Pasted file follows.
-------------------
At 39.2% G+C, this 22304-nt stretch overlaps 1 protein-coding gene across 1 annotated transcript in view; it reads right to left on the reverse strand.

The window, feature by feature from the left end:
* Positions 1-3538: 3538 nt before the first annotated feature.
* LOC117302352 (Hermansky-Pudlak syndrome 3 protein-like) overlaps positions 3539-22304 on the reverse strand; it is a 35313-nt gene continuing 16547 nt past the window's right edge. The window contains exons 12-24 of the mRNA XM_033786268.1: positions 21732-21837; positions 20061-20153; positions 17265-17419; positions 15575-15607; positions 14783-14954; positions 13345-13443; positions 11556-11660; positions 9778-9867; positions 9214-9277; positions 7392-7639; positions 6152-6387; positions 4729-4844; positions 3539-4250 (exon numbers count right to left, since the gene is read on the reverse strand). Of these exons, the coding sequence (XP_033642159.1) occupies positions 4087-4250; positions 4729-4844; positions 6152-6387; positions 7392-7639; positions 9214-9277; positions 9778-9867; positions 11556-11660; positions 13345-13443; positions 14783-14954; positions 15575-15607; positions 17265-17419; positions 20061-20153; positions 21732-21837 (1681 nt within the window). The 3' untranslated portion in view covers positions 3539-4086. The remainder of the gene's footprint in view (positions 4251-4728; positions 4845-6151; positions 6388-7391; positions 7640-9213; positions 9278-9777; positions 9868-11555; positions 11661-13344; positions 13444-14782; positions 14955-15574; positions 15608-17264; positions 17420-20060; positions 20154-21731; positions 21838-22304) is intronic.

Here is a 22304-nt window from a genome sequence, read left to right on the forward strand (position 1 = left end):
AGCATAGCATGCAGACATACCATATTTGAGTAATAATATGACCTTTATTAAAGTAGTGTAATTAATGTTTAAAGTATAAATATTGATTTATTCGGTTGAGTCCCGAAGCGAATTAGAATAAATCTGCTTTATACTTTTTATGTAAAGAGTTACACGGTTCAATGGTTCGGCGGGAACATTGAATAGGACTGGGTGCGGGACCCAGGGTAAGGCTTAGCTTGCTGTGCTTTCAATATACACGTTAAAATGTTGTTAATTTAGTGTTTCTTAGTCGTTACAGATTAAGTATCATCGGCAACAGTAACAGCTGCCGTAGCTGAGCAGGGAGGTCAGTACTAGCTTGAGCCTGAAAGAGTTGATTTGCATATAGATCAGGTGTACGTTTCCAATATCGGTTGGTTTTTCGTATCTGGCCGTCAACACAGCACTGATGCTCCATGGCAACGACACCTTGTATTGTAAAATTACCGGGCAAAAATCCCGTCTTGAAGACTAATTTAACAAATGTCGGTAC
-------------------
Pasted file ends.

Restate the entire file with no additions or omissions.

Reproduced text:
At 39.2% G+C, this 22304-nt stretch overlaps 1 protein-coding gene across 1 annotated transcript in view; it reads right to left on the reverse strand.

The window, feature by feature from the left end:
* Positions 1-3538: 3538 nt before the first annotated feature.
* LOC117302352 (Hermansky-Pudlak syndrome 3 protein-like) overlaps positions 3539-22304 on the reverse strand; it is a 35313-nt gene continuing 16547 nt past the window's right edge. The window contains exons 12-24 of the mRNA XM_033786268.1: positions 21732-21837; positions 20061-20153; positions 17265-17419; positions 15575-15607; positions 14783-14954; positions 13345-13443; positions 11556-11660; positions 9778-9867; positions 9214-9277; positions 7392-7639; positions 6152-6387; positions 4729-4844; positions 3539-4250 (exon numbers count right to left, since the gene is read on the reverse strand). Of these exons, the coding sequence (XP_033642159.1) occupies positions 4087-4250; positions 4729-4844; positions 6152-6387; positions 7392-7639; positions 9214-9277; positions 9778-9867; positions 11556-11660; positions 13345-13443; positions 14783-14954; positions 15575-15607; positions 17265-17419; positions 20061-20153; positions 21732-21837 (1681 nt within the window). The 3' untranslated portion in view covers positions 3539-4086. The remainder of the gene's footprint in view (positions 4251-4728; positions 4845-6151; positions 6388-7391; positions 7640-9213; positions 9278-9777; positions 9868-11555; positions 11661-13344; positions 13444-14782; positions 14955-15574; positions 15608-17264; positions 17420-20060; positions 20154-21731; positions 21838-22304) is intronic.

Here is a 22304-nt window from a genome sequence, read left to right on the forward strand (position 1 = left end):
AGCATAGCATGCAGACATACCATATTTGAGTAATAATATGACCTTTATTAAAGTAGTGTAATTAATGTTTAAAGTATAAATATTGATTTATTCGGTTGAGTCCCGAAGCGAATTAGAATAAATCTGCTTTATACTTTTTATGTAAAGAGTTACACGGTTCAATGGTTCGGCGGGAACATTGAATAGGACTGGGTGCGGGACCCAGGGTAAGGCTTAGCTTGCTGTGCTTTCAATATACACGTTAAAATGTTGTTAATTTAGTGTTTCTTAGTCGTTACAGATTAAGTATCATCGGCAACAGTAACAGCTGCCGTAGCTGAGCAGGGAGGTCAGTACTAGCTTGAGCCTGAAAGAGTTGATTTGCATATAGATCAGGTGTACGTTTCCAATATCGGTTGGTTTTTCGTATCTGGCCGTCAACACAGCACTGATGCTCCATGGCAACGACACCTTGTATTGTAAAATTACCGGGCAAAAATCCCGTCTTGAAGACTAATTTAACAAATGTCGGTAC